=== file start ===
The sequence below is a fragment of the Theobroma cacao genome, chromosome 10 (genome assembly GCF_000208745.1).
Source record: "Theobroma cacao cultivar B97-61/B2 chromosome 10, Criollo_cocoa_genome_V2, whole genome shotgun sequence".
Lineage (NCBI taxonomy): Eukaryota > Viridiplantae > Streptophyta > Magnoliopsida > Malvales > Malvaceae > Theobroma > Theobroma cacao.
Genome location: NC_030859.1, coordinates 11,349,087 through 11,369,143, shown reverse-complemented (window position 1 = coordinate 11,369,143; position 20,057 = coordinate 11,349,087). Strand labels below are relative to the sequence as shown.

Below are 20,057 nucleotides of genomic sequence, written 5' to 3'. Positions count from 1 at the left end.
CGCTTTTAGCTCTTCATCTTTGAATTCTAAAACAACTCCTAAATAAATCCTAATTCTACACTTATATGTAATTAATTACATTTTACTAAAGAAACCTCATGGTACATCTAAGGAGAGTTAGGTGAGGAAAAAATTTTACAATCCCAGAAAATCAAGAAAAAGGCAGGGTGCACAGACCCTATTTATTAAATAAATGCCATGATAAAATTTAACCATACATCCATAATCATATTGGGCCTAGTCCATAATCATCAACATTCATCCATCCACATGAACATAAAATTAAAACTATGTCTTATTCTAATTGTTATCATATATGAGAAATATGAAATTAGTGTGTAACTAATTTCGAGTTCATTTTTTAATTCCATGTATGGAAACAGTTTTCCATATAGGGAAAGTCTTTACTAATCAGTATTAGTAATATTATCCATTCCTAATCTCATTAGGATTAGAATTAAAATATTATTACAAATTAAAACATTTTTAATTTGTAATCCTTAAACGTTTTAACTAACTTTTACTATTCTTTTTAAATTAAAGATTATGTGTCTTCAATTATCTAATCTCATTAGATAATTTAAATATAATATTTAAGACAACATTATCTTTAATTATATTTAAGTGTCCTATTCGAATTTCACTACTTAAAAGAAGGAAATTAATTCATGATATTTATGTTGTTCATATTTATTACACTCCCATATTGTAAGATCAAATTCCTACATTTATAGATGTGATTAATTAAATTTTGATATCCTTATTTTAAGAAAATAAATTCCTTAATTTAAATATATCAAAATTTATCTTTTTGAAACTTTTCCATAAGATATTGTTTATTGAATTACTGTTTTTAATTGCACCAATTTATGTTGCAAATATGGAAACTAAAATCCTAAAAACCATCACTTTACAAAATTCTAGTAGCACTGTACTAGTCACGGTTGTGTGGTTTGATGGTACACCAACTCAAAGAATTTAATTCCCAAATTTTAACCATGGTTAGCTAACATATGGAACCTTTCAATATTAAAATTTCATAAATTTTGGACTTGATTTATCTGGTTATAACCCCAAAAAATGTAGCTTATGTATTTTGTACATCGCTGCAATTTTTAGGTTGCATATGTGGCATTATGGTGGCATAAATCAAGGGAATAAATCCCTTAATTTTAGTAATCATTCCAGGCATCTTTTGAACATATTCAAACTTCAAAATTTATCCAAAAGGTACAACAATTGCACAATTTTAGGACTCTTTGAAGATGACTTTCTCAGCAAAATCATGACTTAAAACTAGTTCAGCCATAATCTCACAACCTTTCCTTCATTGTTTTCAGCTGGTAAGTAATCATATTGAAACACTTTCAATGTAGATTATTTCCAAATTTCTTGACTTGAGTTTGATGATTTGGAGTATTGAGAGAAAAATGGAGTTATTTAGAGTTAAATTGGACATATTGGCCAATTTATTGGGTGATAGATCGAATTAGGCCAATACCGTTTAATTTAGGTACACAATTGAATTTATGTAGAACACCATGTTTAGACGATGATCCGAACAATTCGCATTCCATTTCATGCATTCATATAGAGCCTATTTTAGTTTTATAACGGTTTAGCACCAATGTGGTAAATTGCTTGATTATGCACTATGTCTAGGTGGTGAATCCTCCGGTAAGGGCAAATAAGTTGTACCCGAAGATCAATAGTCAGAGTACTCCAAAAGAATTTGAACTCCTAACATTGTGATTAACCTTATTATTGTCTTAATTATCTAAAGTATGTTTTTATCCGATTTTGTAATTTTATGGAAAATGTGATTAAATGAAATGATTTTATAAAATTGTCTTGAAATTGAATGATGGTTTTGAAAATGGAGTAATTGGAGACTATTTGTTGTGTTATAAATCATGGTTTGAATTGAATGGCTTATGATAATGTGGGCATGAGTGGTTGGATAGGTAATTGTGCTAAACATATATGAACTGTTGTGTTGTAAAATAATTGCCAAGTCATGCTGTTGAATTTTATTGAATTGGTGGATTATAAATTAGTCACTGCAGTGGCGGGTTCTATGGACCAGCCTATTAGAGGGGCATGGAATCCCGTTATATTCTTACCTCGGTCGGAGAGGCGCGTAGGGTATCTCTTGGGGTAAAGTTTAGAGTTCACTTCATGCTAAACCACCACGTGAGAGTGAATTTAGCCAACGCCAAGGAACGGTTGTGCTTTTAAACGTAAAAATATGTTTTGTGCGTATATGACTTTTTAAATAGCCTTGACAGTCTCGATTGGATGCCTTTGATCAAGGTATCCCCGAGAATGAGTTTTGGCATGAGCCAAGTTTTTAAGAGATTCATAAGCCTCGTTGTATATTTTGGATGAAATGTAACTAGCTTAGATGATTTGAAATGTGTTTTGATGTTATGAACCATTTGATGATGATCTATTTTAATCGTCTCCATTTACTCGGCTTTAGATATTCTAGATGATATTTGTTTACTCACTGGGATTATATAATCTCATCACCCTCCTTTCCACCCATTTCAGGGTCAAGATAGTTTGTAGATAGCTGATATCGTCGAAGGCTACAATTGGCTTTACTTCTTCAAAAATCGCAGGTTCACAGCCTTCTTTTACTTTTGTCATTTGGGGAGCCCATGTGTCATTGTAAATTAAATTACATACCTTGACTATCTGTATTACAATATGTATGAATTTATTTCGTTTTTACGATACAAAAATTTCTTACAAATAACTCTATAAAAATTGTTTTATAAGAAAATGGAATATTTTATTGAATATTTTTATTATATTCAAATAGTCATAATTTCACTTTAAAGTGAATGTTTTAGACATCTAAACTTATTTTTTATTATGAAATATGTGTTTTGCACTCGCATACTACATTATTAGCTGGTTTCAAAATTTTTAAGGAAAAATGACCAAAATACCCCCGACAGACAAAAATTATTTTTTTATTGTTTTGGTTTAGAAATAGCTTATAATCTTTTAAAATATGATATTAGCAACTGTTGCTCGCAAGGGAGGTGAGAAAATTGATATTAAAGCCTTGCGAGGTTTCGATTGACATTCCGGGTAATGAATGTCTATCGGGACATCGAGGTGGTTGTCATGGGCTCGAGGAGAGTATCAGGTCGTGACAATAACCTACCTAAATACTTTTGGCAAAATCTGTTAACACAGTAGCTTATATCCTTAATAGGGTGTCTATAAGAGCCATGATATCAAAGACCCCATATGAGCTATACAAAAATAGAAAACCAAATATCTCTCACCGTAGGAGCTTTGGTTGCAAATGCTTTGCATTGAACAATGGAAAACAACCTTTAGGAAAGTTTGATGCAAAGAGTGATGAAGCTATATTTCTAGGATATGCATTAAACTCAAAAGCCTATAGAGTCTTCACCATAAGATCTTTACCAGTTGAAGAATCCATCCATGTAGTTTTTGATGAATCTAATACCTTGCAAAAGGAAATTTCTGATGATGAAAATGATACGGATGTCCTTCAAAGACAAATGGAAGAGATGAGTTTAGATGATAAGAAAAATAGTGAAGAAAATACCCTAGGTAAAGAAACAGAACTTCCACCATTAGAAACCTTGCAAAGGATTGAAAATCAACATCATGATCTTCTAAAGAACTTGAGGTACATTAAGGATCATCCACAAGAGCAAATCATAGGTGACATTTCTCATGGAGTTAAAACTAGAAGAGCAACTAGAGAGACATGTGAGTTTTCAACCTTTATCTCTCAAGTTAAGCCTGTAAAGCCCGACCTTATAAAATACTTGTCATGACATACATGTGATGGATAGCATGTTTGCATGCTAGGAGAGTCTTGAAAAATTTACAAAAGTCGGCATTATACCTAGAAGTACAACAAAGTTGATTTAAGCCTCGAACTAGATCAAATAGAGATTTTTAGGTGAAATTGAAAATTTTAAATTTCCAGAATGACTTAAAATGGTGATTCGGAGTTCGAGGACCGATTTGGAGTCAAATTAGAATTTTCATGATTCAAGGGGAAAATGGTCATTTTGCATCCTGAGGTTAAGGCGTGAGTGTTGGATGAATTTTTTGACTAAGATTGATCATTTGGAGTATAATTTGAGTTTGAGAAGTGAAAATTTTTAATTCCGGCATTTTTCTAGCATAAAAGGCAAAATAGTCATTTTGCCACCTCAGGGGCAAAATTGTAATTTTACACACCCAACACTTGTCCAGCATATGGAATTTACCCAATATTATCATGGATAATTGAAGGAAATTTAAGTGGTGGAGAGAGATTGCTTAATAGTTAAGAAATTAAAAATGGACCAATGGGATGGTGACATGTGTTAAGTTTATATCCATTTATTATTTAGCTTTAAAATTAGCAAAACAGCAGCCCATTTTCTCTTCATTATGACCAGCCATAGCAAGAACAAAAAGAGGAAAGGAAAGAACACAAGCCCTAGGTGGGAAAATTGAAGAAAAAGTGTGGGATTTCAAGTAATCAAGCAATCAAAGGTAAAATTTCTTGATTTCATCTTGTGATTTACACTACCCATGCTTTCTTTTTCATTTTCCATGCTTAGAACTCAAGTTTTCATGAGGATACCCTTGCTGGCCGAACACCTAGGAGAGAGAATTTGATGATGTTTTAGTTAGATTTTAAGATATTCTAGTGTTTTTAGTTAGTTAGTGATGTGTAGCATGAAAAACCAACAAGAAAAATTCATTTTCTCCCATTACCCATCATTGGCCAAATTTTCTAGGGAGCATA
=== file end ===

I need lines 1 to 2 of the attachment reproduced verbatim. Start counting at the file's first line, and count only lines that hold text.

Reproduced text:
The sequence below is a fragment of the Theobroma cacao genome, chromosome 10 (genome assembly GCF_000208745.1).
Source record: "Theobroma cacao cultivar B97-61/B2 chromosome 10, Criollo_cocoa_genome_V2, whole genome shotgun sequence".